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Australians deserve freedom of expression

Editors' Comment, 30 July 2011

In the wake of recent events, anyone who cares about the quality of public debate in Australia must take a stand for freedom of expression. If our shambolic minority government offers one consolation, it‘s that more Australians than ever are seeing their political and media establishment in its true colours. Few are coming away impressed, and many are shocked. They’re learning, above all, how little they count in the scheme of things. Politicians and journalists on the progressive end of the spectrum have shown little but contempt for free-ranging consultation. Overwhelming hostility to the carbon tax, both before and after “Carbon Sunday”, barely matters. Julia Gillard has no choice but to “stay the course”, we’re told. If the public is angry, too bad.

It doesn’t matter that the tax was ruled out days before last year’s election, or that the Climate Commission was stacked with partisans, or that the package was cobbled together by a clique operating behind closed doors, or that essential features of it were leaked in advance to “reliable” journalists, or that the government dodged parliamentary scrutiny, or that the legislation will be rushed through to redeem Gillard’s faltering “shoe leather” campaign, or that her sales pitch boils down to repetition of shonky terms like "carbon pollution". It doesn’t matter because the public doesn’t matter.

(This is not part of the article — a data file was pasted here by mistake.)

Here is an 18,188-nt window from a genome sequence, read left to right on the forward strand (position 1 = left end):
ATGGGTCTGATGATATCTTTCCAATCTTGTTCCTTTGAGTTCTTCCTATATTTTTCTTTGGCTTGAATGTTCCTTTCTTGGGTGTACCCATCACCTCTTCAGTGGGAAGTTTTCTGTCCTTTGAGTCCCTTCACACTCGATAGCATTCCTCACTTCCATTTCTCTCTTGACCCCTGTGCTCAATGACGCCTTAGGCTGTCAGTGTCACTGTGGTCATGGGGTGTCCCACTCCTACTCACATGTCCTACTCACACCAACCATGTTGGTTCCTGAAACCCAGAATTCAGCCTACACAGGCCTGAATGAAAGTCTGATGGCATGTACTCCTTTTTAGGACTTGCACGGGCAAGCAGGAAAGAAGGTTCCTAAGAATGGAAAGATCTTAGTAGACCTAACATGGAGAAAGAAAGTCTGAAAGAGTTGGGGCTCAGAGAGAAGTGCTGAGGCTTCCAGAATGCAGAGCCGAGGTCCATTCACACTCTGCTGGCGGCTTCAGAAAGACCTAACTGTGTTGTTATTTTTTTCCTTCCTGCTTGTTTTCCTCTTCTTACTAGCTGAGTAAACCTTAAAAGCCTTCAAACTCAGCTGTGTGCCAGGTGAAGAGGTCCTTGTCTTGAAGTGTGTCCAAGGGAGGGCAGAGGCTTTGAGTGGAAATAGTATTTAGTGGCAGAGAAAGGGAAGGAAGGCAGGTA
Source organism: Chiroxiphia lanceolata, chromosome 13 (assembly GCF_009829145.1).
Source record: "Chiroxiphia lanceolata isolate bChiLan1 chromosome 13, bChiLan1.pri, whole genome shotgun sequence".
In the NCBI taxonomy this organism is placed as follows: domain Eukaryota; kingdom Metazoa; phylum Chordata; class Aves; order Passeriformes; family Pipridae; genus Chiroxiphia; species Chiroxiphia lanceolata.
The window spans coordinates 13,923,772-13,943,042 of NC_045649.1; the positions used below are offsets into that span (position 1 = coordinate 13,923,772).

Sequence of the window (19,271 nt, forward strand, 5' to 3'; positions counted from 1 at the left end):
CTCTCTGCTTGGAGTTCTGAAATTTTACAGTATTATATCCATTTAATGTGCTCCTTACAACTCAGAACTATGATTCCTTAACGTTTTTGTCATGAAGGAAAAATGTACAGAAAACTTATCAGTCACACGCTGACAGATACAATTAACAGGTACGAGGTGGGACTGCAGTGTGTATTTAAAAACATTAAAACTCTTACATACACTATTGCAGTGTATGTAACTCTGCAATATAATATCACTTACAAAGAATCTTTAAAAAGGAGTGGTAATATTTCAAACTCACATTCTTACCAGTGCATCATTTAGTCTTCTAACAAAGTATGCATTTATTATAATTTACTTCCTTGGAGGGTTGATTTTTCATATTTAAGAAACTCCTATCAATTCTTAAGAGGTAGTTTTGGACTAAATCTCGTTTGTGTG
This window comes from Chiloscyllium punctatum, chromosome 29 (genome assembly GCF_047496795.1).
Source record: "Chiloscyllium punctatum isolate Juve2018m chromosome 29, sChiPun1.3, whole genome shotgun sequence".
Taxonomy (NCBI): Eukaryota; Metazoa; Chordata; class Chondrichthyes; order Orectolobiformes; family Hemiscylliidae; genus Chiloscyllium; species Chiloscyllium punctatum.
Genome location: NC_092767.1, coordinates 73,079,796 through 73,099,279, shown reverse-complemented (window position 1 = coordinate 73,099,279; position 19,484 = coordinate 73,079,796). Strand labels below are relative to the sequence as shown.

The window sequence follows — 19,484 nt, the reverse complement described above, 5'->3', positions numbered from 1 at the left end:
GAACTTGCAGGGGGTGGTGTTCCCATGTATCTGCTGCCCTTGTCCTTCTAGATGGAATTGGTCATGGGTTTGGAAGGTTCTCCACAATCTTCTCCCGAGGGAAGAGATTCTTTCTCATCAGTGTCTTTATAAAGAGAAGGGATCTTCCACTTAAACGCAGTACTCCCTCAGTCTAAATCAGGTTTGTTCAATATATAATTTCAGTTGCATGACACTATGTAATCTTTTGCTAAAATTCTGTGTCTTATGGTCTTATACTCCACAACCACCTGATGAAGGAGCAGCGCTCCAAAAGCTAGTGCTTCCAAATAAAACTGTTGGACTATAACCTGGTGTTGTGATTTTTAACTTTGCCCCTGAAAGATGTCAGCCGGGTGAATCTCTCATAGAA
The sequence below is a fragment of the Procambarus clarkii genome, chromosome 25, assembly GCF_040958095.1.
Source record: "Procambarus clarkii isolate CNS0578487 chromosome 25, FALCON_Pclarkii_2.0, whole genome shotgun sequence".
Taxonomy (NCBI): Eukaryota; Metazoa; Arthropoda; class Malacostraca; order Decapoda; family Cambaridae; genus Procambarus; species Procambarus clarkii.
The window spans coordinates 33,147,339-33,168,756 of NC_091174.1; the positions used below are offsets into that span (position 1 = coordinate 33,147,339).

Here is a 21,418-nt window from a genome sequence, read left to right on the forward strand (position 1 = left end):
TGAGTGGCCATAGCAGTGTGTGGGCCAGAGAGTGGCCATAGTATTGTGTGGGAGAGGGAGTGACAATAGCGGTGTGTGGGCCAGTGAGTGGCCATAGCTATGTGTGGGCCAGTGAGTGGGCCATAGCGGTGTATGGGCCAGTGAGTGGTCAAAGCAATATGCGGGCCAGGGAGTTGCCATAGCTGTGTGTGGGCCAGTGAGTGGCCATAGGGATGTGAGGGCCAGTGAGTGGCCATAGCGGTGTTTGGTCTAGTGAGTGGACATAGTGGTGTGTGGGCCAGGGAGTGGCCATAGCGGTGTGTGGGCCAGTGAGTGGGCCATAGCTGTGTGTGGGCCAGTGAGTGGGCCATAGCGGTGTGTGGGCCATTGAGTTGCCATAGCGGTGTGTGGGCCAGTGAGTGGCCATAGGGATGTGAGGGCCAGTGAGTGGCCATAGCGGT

Compare the ABC’s shy coverage of disquiet over the carbon tax to its frenetic, around-the-clock obsession with the UK phone hacking scandal. How, as a publicly-funded broadcaster, could the ABC have ignored so many stories of more immediate relevance to settle scores with a rival media organisation? If that wasn’t bad enough, Gillard, Bob Brown and Christine Milne and a bevy of commentators promptly jumped on the bandwagon, calling for an enquiry into privacy laws and “media diversity”, proxies for muzzling News Limited. Among other things, News committed the sin of ventilating criticisms of the climate agenda.